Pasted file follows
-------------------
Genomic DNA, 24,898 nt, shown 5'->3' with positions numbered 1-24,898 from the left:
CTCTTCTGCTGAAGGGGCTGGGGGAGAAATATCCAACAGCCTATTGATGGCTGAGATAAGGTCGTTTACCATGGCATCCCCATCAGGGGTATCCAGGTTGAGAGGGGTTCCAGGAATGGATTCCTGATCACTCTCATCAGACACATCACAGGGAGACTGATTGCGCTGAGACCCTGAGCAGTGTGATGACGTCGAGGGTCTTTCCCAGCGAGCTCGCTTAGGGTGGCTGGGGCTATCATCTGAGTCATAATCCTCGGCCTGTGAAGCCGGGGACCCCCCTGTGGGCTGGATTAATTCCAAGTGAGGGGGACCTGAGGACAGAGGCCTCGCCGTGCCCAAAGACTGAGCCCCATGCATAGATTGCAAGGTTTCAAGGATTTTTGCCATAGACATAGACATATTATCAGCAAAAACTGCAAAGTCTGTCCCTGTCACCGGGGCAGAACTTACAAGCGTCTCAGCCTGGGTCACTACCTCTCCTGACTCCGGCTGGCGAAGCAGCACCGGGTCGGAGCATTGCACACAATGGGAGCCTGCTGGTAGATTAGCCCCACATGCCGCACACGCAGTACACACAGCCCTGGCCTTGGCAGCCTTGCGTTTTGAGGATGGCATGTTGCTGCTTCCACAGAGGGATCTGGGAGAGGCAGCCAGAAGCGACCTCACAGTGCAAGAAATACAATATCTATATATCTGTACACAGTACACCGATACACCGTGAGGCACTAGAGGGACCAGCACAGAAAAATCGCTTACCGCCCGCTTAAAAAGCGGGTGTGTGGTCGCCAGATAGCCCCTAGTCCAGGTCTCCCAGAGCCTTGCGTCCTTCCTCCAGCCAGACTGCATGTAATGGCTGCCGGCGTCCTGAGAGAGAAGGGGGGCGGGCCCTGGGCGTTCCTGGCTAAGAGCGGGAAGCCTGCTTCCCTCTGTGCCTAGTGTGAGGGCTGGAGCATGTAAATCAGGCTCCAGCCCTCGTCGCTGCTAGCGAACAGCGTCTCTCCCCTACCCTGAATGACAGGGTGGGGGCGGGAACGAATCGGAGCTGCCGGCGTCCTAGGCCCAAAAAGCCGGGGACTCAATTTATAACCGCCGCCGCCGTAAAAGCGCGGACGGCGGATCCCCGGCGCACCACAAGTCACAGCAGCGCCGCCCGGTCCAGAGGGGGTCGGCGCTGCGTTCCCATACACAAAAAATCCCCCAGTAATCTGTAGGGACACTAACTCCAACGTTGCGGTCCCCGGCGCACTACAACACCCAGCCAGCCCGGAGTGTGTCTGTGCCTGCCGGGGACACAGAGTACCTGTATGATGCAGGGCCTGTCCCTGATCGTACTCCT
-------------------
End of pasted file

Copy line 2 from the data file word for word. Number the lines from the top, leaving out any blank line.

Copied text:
CTCTTCTGCTGAAGGGGCTGGGGGAGAAATATCCAACAGCCTATTGATGGCTGAGATAAGGTCGTTTACCATGGCATCCCCATCAGGGGTATCCAGGTTGAGAGGGGTTCCAGGAATGGATTCCTGATCACTCTCATCAGACACATCACAGGGAGACTGATTGCGCTGAGACCCTGAGCAGTGTGATGACGTCGAGGGTCTTTCCCAGCGAGCTCGCTTAGGGTGGCTGGGGCTATCATCTGAGTCATAATCCTCGGCCTGTGAAGCCGGGGACCCCCCTGTGGGCTGGATTAATTCCAAGTGAGGGGGACCTGAGGACAGAGGCCTCGCCGTGCCCAAAGACTGAGCCCCATGCATAGATTGCAAGGTTTCAAGGATTTTTGCCATAGACATAGACATATTATCAGCAAAAACTGCAAAGTCTGTCCCTGTCACCGGGGCAGAACTTACAAGCGTCTCAGCCTGGGTCACTACCTCTCCTGACTCCGGCTGGCGAAGCAGCACCGGGTCGGAGCATTGCACACAATGGGAGCCTGCTGGTAGATTAGCCCCACATGCCGCACACGCAGTACACACAGCCCTGGCCTTGGCAGCCTTGCGTTTTGAGGATGGCATGTTGCTGCTTCCACAGAGGGATCTGGGAGAGGCAGCCAGAAGCGACCTCACAGTGCAAGAAATACAATATCTATATATCTGTACACAGTACACCGATACACCGTGAGGCACTAGAGGGACCAGCACAGAAAAATCGCTTACCGCCCGCTTAAAAAGCGGGTGTGTGGTCGCCAGATAGCCCCTAGTCCAGGTCTCCCAGAGCCTTGCGTCCTTCCTCCAGCCAGACTGCATGTAATGGCTGCCGGCGTCCTGAGAGAGAAGGGGGGCGGGCCCTGGGCGTTCCTGGCTAAGAGCGGGAAGCCTGCTTCCCTCTGTGCCTAGTGTGAGGGCTGGAGCATGTAAATCAGGCTCCAGCCCTCGTCGCTGCTAGCGAACAGCGTCTCTCCCCTACCCTGAATGACAGGGTGGGGGCGGGAACGAATCGGAGCTGCCGGCGTCCTAGGCCCAAAAAGCCGGGGACTCAATTTATAACCGCCGCCGCCGTAAAAGCGCGGACGGCGGATCCCCGGCGCACCACAAGTCACAGCAGCGCCGCCCGGTCCAGAGGGGGTCGGCGCTGCGTTCCCATACACAAAAAATCCCCCAGTAATCTGTAGGGACACTAACTCCAACGTTGCGGTCCCCGGCGCACTACAACACCCAGCCAGCCCGGAGTGTGTCTGTGCCTGCCGGGGACACAGAGTACCTGTATGATGCAGGGCCTGTCCCTGATCGTACTCCT